It's a funny old business, politics.
You will recall my three main rebellions against the coalition in recent months.
I voted in favour of an in/out referendum on our membership of the EU. My friends in the whips office gave me a hard time, but now its party policy!
Then I voted to give the EU less money – again I find myself in the mainstream on the subject.
And third, I voted down the House of Lords’ reform and I am glad I did.
Last week the Government was defeated in its effort to bring in fair votes – the proposed boundary changes would have equalised the value of each person’s vote – 100,000 voters in many constituencies in East Anglia, 40,000 in some Labour seats in Wales and urban areas. How can that be fair?
Yet the Lib Dems, who usually make such a fuss about ‘fair votes’, supported Labour in defeating our proposals, thereby casting aside principle in favour of straightforward party political advantage.
They sought to justify this latest in their string of cynical volte-faces by claiming it as revenge for their defeat over House of Lords’ reform, despite the fact that they know perfectly well that the two were not in any way linked.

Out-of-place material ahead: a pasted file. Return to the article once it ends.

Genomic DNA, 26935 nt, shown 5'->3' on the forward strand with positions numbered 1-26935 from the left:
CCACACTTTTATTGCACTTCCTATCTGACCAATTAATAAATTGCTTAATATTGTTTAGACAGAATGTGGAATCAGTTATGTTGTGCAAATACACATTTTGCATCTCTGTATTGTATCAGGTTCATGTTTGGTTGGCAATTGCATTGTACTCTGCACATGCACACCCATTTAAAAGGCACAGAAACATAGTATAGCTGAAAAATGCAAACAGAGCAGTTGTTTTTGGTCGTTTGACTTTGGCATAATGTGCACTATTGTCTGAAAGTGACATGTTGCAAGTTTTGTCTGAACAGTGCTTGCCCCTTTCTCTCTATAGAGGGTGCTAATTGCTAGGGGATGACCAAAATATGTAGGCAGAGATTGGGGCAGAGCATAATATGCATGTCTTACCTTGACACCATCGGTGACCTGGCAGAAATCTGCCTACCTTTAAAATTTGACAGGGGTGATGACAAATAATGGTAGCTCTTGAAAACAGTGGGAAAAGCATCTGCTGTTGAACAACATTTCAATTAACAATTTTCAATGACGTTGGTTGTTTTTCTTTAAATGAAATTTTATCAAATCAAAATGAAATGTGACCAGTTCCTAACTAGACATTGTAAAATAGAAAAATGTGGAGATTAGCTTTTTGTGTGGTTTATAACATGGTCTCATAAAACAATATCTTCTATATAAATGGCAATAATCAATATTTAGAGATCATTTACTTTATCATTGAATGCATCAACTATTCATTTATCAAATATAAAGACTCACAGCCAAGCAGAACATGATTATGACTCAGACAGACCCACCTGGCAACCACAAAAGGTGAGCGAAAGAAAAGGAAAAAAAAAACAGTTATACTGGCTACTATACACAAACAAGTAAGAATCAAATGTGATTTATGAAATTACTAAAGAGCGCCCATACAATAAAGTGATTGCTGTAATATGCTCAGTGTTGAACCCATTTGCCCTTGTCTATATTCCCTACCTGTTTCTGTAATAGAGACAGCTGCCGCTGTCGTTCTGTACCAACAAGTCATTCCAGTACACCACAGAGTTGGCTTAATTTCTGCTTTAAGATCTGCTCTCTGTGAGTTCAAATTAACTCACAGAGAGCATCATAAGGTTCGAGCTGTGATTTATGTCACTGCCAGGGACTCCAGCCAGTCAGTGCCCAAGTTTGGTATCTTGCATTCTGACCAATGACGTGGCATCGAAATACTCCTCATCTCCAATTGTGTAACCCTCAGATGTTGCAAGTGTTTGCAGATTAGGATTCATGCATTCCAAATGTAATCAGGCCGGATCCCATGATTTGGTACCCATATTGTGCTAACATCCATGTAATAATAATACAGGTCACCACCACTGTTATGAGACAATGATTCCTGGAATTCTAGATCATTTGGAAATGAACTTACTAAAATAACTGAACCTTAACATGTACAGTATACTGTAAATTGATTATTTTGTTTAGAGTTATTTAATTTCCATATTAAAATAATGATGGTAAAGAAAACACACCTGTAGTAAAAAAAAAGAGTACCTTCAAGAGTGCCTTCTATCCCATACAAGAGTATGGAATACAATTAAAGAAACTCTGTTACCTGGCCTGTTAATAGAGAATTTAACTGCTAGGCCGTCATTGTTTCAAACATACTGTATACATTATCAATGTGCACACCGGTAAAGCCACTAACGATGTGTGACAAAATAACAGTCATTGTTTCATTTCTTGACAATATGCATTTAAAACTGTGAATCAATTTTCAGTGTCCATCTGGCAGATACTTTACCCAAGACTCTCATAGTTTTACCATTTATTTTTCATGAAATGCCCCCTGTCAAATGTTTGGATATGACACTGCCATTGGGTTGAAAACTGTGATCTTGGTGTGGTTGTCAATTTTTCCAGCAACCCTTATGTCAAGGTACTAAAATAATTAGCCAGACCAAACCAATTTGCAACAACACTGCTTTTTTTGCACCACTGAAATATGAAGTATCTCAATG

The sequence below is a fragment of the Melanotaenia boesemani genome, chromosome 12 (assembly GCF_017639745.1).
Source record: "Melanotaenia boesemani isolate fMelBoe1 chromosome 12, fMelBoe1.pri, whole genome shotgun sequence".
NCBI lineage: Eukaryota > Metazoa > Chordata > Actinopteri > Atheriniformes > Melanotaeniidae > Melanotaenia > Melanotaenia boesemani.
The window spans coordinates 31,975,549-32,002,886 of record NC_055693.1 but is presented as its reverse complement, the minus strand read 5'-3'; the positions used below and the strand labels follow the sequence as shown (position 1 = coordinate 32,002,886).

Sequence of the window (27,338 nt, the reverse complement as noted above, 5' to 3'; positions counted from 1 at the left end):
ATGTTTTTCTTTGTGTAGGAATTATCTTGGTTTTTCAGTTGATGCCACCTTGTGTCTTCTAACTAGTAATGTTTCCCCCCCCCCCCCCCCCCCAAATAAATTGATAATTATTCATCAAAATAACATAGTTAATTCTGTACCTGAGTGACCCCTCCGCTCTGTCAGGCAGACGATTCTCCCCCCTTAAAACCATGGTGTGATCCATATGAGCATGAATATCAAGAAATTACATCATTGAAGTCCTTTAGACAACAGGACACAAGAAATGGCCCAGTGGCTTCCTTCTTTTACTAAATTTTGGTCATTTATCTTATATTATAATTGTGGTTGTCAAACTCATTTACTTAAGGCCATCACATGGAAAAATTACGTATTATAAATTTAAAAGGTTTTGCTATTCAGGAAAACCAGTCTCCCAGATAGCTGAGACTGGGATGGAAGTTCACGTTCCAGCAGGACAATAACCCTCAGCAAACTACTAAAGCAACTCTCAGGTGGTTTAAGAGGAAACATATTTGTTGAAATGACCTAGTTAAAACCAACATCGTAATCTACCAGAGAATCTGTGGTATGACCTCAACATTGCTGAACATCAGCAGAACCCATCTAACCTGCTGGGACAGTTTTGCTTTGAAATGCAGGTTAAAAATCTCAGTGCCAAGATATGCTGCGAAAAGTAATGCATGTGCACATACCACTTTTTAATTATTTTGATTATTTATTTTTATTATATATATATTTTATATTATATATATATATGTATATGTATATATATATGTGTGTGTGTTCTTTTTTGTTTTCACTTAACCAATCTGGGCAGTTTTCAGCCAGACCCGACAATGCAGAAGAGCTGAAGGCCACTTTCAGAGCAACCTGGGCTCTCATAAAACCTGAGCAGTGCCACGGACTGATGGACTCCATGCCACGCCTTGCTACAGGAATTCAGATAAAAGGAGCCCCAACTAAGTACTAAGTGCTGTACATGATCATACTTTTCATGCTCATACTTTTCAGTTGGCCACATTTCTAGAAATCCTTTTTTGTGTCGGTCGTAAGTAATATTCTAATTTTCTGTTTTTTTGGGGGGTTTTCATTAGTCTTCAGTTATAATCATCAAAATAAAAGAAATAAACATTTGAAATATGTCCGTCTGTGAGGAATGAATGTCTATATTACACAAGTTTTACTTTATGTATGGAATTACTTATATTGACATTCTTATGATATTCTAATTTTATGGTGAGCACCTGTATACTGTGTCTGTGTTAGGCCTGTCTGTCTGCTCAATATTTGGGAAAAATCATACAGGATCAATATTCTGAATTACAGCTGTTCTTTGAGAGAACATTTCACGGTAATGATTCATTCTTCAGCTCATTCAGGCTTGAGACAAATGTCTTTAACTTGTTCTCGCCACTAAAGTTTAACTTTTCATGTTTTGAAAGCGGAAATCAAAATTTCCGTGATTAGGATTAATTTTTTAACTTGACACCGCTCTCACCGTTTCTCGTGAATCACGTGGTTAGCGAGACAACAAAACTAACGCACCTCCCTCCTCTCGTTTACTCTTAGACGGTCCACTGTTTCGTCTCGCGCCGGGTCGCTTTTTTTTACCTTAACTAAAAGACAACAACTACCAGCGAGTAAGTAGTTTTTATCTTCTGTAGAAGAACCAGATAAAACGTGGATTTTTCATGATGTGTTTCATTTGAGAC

Their terror of the ballot box may well be justified come May 2015.
My latest rebellion this week was over the proposals (inspired by the Lib Dems) to allow gay marriage. I have written about this recently, explaining why I am, on balance, opposed to it. Once again, it got through Second Reading in the Commons thanks to Labour and their friends the Lib Dems.
But I am very glad that 136 of my Conservative colleagues, including several ministers, eight whips plus a handful of brave Labour MPs voted with their conscience and against the proposals to redefine marriage (only 127 Tories supported the Bill with a further 40 abstaining).
Attention will now turn to the Lords and I very much hope that they will note the strength of opposition in the Commons and around the country and, realising that reforming marriage formed no part of any party’s manifesto, and therefore really cannot become a subject for the ‘Parliament Act’, (which allows the Commons to force a measure through despite Lords’ objections to it), will do what they can to stop it becoming law.
If so I will once again be glad that my third rebellion – over Lords’ reform – was the right thing to have done.